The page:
If, like me, as a parent you decide to “Google” children’s boundaries, the majority of information available is about how we as parents/practitioners can set boundaries for our little ones to follow. However, for so many, the bigger concern is “How do I help my child set clear and safe boundaries with others?”
Today I have been thinking about this, after seeing a friend post a similar question to Facebook. My intial response was to go stright into the training archive and dig out everything I could find about “Safe Touch” or the brilliant NSPCC Pantosaurus Song! But the more I thoughgt about this, including how we model this behaviour and where it begins, the more I felt that this can be played out on many levels in many arenas of their every days lives, from birth.
The philosphies behind child-led approaches (weaning, playing, learning, sleeping, toilet training etc) tend to discuss the meta-cognitive benefits at great length. But another great and more subtle benefit is boundaries and consent.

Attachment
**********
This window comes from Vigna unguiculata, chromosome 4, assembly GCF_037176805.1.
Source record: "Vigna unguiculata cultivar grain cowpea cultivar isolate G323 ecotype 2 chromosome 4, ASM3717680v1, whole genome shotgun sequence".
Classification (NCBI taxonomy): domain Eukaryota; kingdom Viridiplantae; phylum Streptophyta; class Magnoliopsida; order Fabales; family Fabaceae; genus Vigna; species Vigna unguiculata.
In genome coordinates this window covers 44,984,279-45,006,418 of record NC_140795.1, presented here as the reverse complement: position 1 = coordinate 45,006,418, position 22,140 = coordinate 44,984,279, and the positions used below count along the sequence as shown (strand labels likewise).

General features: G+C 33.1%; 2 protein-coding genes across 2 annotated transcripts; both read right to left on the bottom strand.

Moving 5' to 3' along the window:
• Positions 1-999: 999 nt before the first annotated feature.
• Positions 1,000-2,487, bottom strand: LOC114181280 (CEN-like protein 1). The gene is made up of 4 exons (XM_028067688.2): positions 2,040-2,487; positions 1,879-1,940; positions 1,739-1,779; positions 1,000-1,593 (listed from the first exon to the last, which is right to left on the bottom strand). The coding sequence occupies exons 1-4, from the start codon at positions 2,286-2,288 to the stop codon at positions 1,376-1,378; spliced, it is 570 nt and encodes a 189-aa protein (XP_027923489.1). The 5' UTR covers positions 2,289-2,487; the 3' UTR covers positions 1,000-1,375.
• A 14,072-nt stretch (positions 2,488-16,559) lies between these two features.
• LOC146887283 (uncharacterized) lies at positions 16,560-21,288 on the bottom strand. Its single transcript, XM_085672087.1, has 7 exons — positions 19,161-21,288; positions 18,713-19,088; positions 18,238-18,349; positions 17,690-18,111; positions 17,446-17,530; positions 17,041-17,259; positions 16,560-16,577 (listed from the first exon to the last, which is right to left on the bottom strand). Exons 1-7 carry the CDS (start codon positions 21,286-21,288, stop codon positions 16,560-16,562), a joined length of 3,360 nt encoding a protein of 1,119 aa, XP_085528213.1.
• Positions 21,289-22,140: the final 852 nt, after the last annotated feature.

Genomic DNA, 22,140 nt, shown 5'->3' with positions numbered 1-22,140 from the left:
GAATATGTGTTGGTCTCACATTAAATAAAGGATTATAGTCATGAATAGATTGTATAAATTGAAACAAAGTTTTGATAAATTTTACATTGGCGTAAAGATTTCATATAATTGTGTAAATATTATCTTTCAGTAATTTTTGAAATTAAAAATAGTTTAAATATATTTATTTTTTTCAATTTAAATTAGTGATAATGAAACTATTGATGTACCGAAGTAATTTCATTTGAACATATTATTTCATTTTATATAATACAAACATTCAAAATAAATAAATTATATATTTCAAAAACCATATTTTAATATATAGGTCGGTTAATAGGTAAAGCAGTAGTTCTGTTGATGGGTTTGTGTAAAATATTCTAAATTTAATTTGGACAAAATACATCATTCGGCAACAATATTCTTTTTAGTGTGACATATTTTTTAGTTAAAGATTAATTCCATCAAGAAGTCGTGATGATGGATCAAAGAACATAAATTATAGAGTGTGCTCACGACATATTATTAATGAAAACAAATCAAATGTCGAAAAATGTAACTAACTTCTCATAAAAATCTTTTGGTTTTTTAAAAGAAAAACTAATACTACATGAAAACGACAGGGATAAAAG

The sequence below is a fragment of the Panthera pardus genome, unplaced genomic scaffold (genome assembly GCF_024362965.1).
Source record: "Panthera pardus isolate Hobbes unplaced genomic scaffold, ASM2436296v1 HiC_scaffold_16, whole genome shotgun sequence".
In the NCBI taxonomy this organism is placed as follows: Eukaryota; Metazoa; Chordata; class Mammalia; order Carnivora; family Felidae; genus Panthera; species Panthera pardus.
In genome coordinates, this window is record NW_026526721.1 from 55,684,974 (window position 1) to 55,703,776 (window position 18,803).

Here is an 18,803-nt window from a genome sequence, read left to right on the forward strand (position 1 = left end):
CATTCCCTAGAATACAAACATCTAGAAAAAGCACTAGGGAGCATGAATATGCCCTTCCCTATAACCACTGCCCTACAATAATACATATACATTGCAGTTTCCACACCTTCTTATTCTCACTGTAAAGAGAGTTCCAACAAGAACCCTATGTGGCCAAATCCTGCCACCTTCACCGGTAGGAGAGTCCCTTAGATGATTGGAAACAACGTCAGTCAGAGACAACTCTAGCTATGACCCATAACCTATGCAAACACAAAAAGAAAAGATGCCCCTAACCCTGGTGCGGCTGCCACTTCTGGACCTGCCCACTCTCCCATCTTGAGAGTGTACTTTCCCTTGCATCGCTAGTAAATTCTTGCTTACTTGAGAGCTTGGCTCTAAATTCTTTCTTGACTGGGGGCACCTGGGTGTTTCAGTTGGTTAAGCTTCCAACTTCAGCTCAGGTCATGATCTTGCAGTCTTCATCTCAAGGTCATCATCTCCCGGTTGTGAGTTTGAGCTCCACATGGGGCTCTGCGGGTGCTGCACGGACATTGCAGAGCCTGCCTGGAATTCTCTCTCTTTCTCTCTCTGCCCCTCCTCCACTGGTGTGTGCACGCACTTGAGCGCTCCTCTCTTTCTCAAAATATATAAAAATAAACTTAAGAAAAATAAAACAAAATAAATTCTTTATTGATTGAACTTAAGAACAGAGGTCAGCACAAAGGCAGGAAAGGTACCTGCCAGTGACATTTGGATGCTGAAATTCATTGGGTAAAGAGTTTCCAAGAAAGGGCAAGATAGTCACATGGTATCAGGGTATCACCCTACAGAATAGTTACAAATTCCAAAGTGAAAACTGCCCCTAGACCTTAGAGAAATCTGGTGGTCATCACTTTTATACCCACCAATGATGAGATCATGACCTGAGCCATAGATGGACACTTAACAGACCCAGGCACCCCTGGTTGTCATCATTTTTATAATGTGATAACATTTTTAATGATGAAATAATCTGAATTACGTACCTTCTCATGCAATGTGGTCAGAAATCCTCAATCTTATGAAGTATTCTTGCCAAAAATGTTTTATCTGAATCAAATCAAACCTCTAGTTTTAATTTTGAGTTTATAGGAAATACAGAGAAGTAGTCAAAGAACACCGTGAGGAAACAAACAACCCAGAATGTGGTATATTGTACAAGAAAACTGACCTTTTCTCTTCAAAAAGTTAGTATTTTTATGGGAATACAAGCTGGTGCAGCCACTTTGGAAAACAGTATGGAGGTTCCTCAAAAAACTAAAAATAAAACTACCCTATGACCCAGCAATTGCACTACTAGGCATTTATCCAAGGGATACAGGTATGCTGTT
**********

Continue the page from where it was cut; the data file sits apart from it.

When people start to talk about consent I know that for some reason, many reasons in fact, it can be a trigger word (but that’s another blog entirely!). But let’s be honest, creating environnments where children know that it is safe to say “No” or “I don’t like this”, “I am uncomfortabvle”, means creating space for children to establish those boundaries confidently. It’s no use saying “we want children to be able to say no to unsafe touch” but having signs up around a school that say “Pupils MUST not say NO at any time to adults in this school” really undermines the concept of safe boundaries.
The same can be said for when children are made to participate in an activity that makes them feel extremely uncomfortable, we can see the benefits of partcicpation and the growth it has to offer, but do we see the trauma that can be caused when a child feels like they don’t have the right to say “no”?
I have put together a list of resources that could be useful if this is something you are open to assessing and/or adressing in your home or setting: